Turning to the track itself, “You In Me” mixes muted EDM beats in its chorus with a simpler and rawer melody throughout the rest of the song. Even though they do not deviate significantly from the musical style of their earlier singles, KARD incorporates a melancholic dimension with this particular tune. Compared against songs like “Hola Hola,” or “Rumour,” they have deemphasised the house music style just a tinge. The more solemn and heavier melody suits the darker themes dominating this MV. Putting both together, the MV is a well-constructed complement to the track itself.
“You In Me” demonstrates KARD’s strength in being a co-ed group, and also the group’s maturity to undertake more serious themes. Having an equal male and female count, they can easily establish binaries to be used for mirroring or juxtapositions. The MV for “You In Me” is aesthetically pleasing to watch, alluring even, especially with the powerful dance moves that would translate well onstage for live performances. However, it is hard to ignore the fact that the group has yet to demonstrate their ability to tackle a broader range of music styles.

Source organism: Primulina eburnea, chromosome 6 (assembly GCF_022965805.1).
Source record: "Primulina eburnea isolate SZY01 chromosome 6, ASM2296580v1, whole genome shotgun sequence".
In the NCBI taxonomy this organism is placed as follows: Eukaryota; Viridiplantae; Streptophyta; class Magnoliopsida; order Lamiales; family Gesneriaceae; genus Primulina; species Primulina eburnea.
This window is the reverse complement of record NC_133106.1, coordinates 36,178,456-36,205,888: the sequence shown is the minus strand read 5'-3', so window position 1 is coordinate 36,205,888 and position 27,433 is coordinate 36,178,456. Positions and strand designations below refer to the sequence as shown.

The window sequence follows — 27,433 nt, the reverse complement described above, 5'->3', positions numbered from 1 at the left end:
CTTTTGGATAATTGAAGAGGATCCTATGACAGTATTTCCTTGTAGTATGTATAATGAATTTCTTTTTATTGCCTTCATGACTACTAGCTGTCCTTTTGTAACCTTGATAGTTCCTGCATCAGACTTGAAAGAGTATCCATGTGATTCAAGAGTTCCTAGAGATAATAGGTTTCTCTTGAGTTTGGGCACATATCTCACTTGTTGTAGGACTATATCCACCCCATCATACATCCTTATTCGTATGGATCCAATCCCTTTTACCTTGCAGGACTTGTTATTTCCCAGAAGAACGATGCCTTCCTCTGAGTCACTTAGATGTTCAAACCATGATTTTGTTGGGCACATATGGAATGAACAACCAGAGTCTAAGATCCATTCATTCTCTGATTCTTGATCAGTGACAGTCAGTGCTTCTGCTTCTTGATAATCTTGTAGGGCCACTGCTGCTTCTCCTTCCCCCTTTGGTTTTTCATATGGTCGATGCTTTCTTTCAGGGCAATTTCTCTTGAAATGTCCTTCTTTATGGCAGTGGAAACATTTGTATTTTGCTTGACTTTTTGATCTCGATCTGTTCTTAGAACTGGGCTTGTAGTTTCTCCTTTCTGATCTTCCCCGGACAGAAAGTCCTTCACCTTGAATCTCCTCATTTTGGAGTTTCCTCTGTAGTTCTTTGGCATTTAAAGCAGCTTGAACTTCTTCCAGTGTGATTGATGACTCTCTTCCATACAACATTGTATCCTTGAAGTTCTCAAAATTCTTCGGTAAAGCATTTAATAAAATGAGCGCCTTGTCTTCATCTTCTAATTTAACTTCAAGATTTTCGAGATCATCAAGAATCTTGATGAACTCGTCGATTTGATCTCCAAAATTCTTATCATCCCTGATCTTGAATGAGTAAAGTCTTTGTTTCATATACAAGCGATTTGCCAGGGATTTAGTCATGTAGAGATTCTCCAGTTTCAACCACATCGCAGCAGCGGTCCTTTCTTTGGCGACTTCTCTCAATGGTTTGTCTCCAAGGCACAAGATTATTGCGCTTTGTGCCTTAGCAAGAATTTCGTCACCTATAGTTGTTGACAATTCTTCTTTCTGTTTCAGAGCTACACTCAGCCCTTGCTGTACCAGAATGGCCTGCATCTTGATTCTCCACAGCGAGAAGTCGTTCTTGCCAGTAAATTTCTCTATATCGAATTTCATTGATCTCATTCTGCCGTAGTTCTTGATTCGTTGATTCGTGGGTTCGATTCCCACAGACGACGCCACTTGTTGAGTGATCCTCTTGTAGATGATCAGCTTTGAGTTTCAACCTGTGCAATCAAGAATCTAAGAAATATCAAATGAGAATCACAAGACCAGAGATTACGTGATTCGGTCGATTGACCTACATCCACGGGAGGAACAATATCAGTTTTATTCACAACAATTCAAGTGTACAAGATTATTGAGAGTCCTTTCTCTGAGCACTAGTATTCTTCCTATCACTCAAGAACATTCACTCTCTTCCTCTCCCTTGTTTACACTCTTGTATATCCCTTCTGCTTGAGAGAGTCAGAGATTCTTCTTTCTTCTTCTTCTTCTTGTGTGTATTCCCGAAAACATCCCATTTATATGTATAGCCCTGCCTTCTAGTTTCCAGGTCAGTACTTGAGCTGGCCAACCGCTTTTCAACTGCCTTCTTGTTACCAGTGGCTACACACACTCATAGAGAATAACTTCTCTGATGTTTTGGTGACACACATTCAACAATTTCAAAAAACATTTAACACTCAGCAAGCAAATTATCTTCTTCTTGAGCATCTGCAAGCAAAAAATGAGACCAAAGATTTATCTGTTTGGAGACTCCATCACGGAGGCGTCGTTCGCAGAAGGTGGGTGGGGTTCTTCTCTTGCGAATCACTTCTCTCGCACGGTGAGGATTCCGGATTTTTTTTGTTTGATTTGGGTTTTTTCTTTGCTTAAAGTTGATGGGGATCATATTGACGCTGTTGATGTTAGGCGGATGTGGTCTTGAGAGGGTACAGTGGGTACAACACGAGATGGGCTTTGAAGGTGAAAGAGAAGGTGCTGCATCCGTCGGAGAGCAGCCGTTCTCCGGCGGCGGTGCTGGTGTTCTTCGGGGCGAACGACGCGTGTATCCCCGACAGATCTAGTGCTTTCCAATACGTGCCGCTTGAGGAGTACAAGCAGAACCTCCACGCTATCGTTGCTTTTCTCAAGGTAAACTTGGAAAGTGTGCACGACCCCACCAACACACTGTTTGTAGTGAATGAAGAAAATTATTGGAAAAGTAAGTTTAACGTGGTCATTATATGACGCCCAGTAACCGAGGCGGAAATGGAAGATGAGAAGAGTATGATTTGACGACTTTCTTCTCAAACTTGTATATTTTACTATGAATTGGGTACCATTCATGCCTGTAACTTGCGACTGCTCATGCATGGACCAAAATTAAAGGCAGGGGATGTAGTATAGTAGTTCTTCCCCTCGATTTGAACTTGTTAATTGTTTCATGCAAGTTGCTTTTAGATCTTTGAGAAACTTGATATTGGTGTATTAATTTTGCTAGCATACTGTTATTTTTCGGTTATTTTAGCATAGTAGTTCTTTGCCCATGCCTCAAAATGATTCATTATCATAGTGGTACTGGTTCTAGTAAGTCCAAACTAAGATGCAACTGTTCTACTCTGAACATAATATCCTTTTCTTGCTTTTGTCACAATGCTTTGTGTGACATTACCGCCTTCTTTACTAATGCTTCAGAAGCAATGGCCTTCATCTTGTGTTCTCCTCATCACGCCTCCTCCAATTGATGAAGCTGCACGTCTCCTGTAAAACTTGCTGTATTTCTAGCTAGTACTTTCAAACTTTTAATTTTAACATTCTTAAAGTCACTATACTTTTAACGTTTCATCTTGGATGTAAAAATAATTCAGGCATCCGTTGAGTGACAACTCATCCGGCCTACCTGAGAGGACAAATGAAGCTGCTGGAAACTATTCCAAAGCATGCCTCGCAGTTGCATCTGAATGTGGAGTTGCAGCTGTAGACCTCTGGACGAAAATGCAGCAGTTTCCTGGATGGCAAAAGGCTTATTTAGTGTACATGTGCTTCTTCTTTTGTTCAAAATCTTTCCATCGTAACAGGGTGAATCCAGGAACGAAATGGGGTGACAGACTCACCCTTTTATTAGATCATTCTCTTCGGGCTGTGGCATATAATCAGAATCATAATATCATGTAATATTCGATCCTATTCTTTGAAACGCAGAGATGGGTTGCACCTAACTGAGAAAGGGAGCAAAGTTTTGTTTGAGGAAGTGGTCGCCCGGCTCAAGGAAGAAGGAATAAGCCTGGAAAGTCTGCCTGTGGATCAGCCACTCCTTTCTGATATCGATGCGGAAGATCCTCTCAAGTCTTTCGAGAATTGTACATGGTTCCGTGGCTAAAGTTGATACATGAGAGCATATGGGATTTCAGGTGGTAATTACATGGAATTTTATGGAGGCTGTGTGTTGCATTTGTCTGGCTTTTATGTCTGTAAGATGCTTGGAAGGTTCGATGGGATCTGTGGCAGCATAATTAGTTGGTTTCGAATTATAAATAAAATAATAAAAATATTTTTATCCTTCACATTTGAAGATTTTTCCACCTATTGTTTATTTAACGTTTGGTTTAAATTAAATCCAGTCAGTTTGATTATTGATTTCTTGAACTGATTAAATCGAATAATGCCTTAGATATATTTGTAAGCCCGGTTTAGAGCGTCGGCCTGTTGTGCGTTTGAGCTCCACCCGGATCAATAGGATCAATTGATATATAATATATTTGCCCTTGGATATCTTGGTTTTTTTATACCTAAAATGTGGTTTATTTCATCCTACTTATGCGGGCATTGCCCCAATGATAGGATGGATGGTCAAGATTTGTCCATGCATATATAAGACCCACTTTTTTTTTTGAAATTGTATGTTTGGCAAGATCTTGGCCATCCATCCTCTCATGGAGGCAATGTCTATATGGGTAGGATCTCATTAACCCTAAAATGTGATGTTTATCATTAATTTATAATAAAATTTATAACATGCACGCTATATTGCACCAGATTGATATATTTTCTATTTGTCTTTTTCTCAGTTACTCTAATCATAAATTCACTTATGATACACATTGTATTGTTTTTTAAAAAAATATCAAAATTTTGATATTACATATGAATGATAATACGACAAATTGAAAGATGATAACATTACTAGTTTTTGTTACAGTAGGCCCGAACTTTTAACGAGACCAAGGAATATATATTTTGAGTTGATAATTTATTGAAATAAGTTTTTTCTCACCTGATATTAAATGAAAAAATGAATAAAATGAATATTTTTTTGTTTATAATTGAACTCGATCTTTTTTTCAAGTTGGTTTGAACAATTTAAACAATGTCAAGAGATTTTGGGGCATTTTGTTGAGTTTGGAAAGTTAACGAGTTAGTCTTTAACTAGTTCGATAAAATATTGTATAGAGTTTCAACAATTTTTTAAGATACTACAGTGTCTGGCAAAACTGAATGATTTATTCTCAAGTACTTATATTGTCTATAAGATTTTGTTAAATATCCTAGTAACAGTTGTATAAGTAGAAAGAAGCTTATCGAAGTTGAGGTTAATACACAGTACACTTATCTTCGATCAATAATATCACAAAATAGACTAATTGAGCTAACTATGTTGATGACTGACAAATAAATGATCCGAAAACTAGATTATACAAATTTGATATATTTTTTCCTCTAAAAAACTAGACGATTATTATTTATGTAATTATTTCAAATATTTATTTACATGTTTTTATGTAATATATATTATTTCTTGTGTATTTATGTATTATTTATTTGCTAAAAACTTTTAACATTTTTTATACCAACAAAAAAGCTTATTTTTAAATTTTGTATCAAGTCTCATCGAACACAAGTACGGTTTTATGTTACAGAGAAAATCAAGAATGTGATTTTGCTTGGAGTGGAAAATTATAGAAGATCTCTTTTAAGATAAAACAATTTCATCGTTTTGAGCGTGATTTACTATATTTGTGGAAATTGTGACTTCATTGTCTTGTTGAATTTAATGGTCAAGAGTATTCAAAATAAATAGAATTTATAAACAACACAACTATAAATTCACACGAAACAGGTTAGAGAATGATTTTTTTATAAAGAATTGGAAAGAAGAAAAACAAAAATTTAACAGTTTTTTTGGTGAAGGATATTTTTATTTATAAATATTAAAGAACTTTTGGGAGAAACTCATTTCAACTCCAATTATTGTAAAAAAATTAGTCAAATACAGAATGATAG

As of present, KARD has yet to accomplish more than what they are familiar with, at least musically speaking. Perhaps it is the growing emphasis for K-pop idols to be seen as well-rounded musicians in addition to being mere performers, but there remains a nagging feeling that KARD is just slightly off-the-mark. They are certainly unique, but that novelty wears off quickly upon realising thier performances tend to roll with the trends rather than pushing for newer fronts musically or otherwise.